It is work in the absence both of the transcendental and immanent dimensions of life. It is work without the being of a black African person. It is work without the sacramental and communal relationship of a black African to the totality of life. It is ipso facto the dethronement of God, the ‘Vital Force’ the Imago Dei I and denial of being you find in the character of the slavery and cheap labour experienced by black Africans. Furthermore, the point has already been made that the word tshebeletso or tirelo shares the same root as the word mosebetsi [work] and is therefore quintessentially liturgical. Indeed, this is not an alien idea in the African setting, because rituals that are performed for ancestors are generally called mosebetsi or tirelo or umsebenzi. So this liturgical dimension–the spiritual dimension of work– is lost in the history of the encounter between the West and black Africans. There is simply no work without God or gods in the black African imagination, and colonialism destroyed this image. If one takes into account the fact that African ethics is anamnetic, always a liturgy of re-membering, re-establishing and re-constituting one with the totality of one’s life, then the loss of umsebenzi and its signification must be deeply understood. It is sacramental; it is a narrative that articulates the constant renewal of a community, and truly liturgical (cf. Bujo 2011:56–57).
Terreblanche (2002) says:
In the quarter century between the discovery of gold and the adoption of the Land Act, South Africa experienced revolutionary changes in social, economic, and political relationships. The emerging capitalist nature of gold and agricultural production generated a fundamental change in the nature of the demand—by white employers—for African labour. Both the gold mining companies and white farmers claimed that they could only operate profitably if enough cheap and docile African labour was available. (p. 256)
Cheap and docile black African labour since the late 1890s is at the heart of the social, economic and political relationships in South Africa today.
Terreblanche (2002) provides a historical account of the inequalities in South Africa and paints a vivid picture of the assault black Africans suffered at the hands of the whites, in both the mining and the agricultural sectors. There is no space for me to provide the details of the violent history within which cheap and docile labour was created. It is nonetheless a fact. Even before the discovery of gold and the grabbing of land through the Land Act of 1913, the seeds of the harrowing experience of the violent extraction of labour from black Africans were already sown. Jennifer Wenzel (2009) discusses the violence in the seven frontier wars that led to the defeat of the amaXhosa before the discovery of gold and diamonds in South Africa. She says, ‘AmaXhosa faced drought, floods, crop blight, and land and cattle shortages in the 1850s’ (Wenzel 2009:18). In this context, she goes on to say:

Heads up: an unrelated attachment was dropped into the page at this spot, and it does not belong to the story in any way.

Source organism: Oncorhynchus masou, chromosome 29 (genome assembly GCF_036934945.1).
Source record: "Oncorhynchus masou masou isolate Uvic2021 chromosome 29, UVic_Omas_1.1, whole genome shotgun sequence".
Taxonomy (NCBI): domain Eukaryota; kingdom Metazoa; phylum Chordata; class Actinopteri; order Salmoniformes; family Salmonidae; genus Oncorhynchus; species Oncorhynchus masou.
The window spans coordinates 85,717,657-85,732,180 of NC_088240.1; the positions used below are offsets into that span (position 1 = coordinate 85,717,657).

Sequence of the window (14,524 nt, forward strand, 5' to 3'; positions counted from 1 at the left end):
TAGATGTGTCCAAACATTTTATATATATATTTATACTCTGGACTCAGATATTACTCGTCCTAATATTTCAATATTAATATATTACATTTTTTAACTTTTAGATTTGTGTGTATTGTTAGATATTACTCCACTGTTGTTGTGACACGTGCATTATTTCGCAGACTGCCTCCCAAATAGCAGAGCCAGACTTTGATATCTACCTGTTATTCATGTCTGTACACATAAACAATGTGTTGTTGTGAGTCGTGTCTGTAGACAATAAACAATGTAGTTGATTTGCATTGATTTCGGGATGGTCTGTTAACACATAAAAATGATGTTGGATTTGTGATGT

Grey’s policies tied famine relief to labor contracts that pulled the amaXhosa away from their lands and chiefs, and he oversaw the passage of legislation that required “passes” to enter the Cape Colony for some Africans, but not others, on the basis of ethnicity. The cattle killing was not only a devastating event in the history of amaXhosa but also a seminal moment in the history of colonialism, segregation, and apartheid in southern Africa. (Wenzel 2009:19–20)
The disastrous circumstances of the amaXhosa, a beleaguered people after internecine frontier wars of dispossession in the Eastern Cape, became an opportunity for creating cheap labour. This devastating moment of the history of the amaXhosa is seminal to the history of colonialism, segregation and apartheid. One can even move backwards a little to unearth this history. If one takes into account the usurpation of African history by the West since 1492, as Sabelo Ndlovu-Gatsheni (2013) argues, then one should appreciate the extent to which African values have been subjugated by the West. The entrapment of Africa in the colonial matrices of power throughout the Europeanisation of the world and thus the slave trade is a tale of terror that links economics to racial bigotry. Ndlovu-Gatsheni (2013:336) eloquently expresses this entrapment as manifest in the ubiquity of the West ‘through its ‘models of growth and development’, the writing out of African people from the ‘zone of being’ into a ‘zone of non-being’ (ibid:338) and the uncritical embracing of ‘modernist vocabularies and concepts’ (ibid:342) in the quest for the liberation of Africans.